Personal and practice characteristics were compared among respondents in both surveys (Table 1). A greater percentage of CPTI participants had children (77.8% vs 67.9%, P = .015), and a smaller percentage reported moderate or substantial responsibility for improving the health of children in their communities (71.4% vs 81.8%, P = .008). The samples were comparable with regard to gender, racial/ethnic underrepresentation in medicine, marital status, and having contact with a person who provides guidance and advice about community child health activities (P > .05). Types of practices, practice settings, and percent time spent in general pediatrics also were similar as were patient characteristics with regard to insurance and English proficiency.
More CPTI than Periodic Survey respondents reported participating in activities to promote child health in the past 12 months (43.6% vs 31.1%, P = .005) and comparable percentages reported use of ≥1 strategies to influence community child health (52.2% vs 47.3%, P = .29, Table 2). The most commonly reported strategies were addressing parent, teacher, or other community groups (27.1%) followed by participating on a child health committee or project (13.6%) and meeting with legislators (13.0%). We conducted a sensitivity analysis of group differences using alternate cutoffs for the number of strategies and found comparable percentages using ≥3 (12.6%) and ≥4 strategies (6.9%) and a larger percentage of CPTI respondents using ≥2 strategies (28.6% vs 20.6%, P = .041). In unadjusted analyses, being moderate/substantially responsible for community child health, spending ≥50% time in general pediatrics, and participating in CPTI were associated with participation in community activities in the past year (Table 3). In adjusted analyses, being moderate/substantially responsible for community child health (odds ratio 2.57; 95% confidence interval 1.89–3.51) and participating in CPTI (odds ratio 2.37; 95% odds ratio 1.50–3.74) remained associated.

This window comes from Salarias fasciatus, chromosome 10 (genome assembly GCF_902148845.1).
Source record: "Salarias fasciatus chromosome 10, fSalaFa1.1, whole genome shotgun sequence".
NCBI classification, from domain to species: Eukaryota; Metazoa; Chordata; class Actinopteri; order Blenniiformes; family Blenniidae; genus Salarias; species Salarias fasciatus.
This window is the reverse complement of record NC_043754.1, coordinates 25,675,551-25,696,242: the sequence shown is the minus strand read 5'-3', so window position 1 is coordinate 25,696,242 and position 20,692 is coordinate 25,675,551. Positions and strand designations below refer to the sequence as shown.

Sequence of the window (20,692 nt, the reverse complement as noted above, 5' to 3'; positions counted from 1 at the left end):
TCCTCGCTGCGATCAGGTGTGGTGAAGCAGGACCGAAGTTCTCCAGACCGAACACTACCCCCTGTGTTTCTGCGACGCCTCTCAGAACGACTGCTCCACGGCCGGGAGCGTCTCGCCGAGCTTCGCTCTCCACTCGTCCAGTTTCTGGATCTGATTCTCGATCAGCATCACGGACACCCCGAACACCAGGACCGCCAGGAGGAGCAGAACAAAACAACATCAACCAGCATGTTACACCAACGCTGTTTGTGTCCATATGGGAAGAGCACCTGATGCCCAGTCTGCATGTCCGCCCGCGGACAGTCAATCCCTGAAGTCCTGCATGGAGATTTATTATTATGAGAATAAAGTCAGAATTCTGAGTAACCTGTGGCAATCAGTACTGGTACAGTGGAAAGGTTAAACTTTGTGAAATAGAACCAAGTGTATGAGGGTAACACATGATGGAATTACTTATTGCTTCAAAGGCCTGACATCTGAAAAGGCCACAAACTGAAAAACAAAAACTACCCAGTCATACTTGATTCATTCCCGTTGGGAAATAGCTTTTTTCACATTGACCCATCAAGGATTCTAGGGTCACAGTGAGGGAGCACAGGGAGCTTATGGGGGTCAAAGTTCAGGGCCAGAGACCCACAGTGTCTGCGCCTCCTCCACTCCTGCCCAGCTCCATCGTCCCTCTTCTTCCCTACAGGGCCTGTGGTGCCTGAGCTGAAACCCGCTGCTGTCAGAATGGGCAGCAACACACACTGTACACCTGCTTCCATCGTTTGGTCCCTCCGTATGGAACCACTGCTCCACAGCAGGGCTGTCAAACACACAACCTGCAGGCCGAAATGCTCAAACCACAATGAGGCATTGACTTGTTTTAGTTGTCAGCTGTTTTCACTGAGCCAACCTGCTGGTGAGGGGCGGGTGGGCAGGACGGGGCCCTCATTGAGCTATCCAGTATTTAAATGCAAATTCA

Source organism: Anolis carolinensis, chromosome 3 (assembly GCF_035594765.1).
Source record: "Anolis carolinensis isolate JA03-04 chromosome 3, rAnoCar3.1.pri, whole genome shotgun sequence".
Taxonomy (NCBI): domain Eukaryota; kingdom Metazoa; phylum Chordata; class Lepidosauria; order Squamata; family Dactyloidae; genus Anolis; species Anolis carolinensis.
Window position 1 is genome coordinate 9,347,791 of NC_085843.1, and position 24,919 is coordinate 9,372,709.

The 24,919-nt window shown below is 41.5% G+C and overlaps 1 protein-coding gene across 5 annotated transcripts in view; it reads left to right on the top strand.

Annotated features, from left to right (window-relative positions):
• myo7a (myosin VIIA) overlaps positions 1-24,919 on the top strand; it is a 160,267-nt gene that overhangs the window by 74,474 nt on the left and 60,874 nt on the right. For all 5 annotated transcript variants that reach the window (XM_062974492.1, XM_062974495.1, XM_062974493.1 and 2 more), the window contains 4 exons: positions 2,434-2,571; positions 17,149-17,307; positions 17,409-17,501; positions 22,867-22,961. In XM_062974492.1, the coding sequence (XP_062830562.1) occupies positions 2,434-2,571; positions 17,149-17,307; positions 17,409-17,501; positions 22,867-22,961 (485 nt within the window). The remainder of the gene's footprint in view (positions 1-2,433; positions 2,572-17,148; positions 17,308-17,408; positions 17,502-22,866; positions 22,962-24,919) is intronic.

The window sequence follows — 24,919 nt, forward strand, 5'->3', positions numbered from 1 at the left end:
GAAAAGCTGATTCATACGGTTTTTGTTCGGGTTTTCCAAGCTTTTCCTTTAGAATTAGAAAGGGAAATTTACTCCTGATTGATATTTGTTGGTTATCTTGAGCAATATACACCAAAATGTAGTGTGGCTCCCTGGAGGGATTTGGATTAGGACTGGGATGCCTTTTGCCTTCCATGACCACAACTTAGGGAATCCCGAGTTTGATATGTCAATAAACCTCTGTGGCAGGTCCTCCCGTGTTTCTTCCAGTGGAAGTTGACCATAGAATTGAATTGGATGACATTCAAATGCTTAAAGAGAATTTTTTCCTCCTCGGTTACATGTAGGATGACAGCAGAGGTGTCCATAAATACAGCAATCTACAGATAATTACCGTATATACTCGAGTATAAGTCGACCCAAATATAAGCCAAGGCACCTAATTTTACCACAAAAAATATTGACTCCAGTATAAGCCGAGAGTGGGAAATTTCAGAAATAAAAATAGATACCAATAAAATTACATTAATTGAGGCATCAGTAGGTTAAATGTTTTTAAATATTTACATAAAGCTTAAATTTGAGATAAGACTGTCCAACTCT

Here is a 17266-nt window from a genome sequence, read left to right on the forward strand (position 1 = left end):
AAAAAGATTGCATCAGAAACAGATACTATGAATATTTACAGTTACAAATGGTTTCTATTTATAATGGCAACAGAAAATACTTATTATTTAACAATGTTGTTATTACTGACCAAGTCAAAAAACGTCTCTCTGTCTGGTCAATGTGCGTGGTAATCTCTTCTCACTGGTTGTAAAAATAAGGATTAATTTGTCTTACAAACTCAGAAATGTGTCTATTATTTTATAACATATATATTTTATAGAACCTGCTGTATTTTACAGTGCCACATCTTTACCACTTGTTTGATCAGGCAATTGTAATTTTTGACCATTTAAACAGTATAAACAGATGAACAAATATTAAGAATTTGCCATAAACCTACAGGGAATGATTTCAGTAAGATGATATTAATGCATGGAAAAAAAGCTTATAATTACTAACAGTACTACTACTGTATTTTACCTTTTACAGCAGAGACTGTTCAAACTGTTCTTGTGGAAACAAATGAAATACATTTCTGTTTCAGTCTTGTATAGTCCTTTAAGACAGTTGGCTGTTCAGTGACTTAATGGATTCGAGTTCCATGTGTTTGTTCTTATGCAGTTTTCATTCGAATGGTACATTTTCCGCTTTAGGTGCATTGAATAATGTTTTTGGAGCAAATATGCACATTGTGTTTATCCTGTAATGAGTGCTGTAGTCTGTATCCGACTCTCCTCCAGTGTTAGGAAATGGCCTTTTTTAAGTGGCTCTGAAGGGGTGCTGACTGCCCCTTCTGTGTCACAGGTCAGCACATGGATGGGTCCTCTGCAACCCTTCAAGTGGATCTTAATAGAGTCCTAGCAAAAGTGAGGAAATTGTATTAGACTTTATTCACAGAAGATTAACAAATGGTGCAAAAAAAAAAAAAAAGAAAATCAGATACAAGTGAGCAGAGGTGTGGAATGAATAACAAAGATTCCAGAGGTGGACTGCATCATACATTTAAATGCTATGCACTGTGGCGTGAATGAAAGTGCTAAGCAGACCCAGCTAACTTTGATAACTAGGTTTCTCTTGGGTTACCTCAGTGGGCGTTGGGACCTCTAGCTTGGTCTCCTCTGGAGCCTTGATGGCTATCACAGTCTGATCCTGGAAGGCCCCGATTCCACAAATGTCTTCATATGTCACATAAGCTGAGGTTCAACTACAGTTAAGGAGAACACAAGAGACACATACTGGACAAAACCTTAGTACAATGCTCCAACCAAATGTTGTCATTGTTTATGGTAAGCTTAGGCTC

In both surveys, the most commonly used community child health skills were locating and accessing resources, and using computers and the Internet to find information about child health policy and related activities (Table 4). CPTI and Periodic Survey participants reported comparable use of community child health skills except a larger percentage of Periodic Survey respondents reported using computers/Internet to find information about child health policy and related activities (77.4% vs 68.7%, P = .037; Table 4). CPTI participants reported greater skill level in 4 of 6 activities (locate and access community resources for individual children, identify community needs, use population data to understand determinants and consequences of children’s health and illness, and use computers and Internet to find information about child health policy and related activities; each P < .05). The finding of greater skill level among CPTI participants was observed for 4 activities (not speaking publically or use computers) in multivariate models (Supplemental Table 5).